Sat, 01/10/2005 - 03:55
Last year was one of remarkable growth for the Channel Islands Stock Exchange (CISX), and 2005 looks as though it will maintain that momentum.<?xml:namespace prefix = o ns = "urn:schemas-microsoft-com:office:office" />
In the first half of this year, the exchange listed some 220 new securities, and the introduction last year of <?xml:namespace prefix = st1 ns = "urn:schemas-microsoft-com:office:smarttags" />Jersey's Expert Funds regime appears to have played a significant part in the CISX's vigorous growth.
Today the exchange lists a wide range of hedge funds and funds of hedge funds from leading managers including Man Investments, Thames River Capital, GLG Partners, Collins Stewart, HSBC, Close, Jupiter and Morley. Hedge funds are continuing to drive growth in fund listings, alongside other alternative classes such as property and structured products.
In May, for example, the CISX listed no fewer than 17 new open-ended funds. In the past, we've mostly seen hedge funds structured as closed-ended products, but the trend toward open-ended funds reflects increased interest in funds of hedge funds. There are definite signs that the funds business has been stimulated by the launch of the Expert Funds Guide. While not every new fund that is established is applying to us for listing, there is an evident link between new launches and new listings, and a clear correlation between the introduction of the regime and more hedge fund business coming to us.
An important factor in the growth of this business is the recognition by the authorities in Jersey that the expectation level in terms of services has been ratcheted up considerably. People want quality, but they also want efficiency. They want a jurisdiction that recognises the difference between retail and institutional business, that really speeds things along and is not bogged down in bureaucracy. If we don't meet these high expectations, the business will go elsewhere.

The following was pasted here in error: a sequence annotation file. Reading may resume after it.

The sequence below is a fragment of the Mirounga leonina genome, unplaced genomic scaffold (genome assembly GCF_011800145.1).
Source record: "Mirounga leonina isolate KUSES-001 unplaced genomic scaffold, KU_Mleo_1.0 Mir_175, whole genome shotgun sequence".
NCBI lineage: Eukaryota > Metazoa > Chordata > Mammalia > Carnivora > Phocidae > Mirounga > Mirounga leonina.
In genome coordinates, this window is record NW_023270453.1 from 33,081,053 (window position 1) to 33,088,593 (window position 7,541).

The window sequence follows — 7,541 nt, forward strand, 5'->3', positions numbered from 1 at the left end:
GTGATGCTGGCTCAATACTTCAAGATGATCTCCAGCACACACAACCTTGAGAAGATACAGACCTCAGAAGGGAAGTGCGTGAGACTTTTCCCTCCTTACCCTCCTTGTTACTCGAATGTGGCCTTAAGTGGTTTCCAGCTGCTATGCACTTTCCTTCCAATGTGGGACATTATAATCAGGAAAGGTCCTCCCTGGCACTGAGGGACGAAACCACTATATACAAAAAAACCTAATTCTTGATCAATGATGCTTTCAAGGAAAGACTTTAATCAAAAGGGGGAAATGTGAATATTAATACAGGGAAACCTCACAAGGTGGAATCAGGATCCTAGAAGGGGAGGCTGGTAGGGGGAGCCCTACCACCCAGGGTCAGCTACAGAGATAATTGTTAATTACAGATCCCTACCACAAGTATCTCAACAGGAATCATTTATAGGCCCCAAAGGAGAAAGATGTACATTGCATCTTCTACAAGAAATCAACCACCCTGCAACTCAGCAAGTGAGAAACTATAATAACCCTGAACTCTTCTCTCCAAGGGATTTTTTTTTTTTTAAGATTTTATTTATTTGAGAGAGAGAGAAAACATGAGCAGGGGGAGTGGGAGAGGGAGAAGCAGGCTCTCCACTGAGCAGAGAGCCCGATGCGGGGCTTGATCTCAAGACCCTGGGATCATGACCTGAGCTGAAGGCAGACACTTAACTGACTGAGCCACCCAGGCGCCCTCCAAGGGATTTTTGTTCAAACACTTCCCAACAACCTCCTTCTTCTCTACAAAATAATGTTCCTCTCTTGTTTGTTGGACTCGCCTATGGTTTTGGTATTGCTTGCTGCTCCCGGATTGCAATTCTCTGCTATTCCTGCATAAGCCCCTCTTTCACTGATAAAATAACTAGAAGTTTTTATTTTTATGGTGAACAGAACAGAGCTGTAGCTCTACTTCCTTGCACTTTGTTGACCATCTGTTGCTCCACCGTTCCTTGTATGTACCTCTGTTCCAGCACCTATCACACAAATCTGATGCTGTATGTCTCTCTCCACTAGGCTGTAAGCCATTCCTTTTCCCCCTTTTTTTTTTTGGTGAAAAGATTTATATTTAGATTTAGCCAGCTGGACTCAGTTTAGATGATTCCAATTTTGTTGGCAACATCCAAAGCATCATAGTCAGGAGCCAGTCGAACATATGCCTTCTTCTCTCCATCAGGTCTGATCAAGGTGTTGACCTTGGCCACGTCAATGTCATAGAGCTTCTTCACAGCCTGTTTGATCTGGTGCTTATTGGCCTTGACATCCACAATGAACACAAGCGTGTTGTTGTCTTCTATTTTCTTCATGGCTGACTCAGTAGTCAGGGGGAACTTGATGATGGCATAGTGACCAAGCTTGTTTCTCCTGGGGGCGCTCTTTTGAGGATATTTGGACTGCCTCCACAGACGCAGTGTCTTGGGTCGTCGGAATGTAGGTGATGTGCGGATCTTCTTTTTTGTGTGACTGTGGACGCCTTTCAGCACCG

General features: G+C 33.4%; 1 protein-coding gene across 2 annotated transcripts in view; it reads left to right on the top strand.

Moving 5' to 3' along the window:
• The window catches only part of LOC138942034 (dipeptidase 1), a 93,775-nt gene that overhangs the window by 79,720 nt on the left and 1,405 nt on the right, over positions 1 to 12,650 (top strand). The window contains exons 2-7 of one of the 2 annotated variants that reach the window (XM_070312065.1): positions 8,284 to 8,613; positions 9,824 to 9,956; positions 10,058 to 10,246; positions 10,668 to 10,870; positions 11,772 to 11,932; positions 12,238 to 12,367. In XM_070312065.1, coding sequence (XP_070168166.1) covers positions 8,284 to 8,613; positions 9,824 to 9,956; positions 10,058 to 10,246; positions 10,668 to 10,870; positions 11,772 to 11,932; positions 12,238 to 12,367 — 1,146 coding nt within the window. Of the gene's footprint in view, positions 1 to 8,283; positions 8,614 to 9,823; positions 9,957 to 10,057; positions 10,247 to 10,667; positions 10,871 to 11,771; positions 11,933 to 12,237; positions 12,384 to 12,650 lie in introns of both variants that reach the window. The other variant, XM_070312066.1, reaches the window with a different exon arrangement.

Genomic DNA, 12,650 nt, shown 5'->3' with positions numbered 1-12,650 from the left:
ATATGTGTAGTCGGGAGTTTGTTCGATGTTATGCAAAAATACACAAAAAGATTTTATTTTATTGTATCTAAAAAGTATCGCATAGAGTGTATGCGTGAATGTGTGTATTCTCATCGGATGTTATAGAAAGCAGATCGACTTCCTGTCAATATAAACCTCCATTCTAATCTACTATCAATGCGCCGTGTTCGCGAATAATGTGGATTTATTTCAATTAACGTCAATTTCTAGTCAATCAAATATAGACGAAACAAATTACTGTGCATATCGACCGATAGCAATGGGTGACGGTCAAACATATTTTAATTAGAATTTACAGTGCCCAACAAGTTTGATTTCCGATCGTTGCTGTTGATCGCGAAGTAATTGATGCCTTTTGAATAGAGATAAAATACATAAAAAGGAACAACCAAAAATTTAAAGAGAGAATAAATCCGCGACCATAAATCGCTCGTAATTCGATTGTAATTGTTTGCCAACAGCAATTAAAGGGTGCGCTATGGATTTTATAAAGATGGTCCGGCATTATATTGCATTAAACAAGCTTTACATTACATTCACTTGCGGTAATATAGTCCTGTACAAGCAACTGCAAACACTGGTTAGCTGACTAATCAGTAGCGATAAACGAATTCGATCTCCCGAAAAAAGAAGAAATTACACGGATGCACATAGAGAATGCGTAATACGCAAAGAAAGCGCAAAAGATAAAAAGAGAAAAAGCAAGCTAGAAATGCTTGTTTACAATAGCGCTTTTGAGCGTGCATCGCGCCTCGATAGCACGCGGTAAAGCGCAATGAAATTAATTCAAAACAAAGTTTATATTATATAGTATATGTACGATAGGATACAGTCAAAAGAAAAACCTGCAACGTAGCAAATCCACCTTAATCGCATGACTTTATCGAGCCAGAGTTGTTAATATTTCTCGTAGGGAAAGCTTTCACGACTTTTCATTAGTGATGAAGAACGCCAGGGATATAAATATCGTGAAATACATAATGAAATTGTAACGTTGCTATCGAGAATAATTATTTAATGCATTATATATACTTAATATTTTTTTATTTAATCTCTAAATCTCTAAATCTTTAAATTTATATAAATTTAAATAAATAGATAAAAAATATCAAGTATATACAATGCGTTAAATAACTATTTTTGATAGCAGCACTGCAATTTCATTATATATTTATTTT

The presence of the exchange adds to the benefits for a hedge fund being established in Jersey. Of course, any stock exchange listing gives a product visibility and the 'kitemark' of quality through the public disclosure of information to investors, which gives a listed security an advantage over an unlisted security in terms of marketing and distribution. At this exchange in particular they also enjoy the benefits of a one-stop shop. The issuer aims to do as much as possible in the same jurisdiction to boost efficiency and to save on costs - not only regulatory costs, but the consolidation of compliance costs in a single jurisdiction rather than being spread out over several.
From the regulatory point of view, Jersey offers a very robust regime, but one tempered with a degree of common sense and pragmatism that you don't often see in other jurisdictions. That's mirrored here at the exchange, where we aim to be as flexible as possible about innovative structures and how they may fit within our requirements.
The CISX listing rules favour a disclosure regime rather than featuring long lists of prohibitions, although obviously products have to comply with the spirit of our rules. But there are no overt restrictions on investment parameters, accounting standards and so forth. Flexibility is what product designers are looking for, and that's what we offer.
Nevertheless, the listing rules and the exchange's operations have won recognition from regulators in countries such as the US and UK, reflecting a combination of flexibility and responsibility that enables the CISX to deliver an extremely professional, high-quality service.
By Tamara Menteshvili
Tamara Menteshvili, Chief
Executive, Channel Islands
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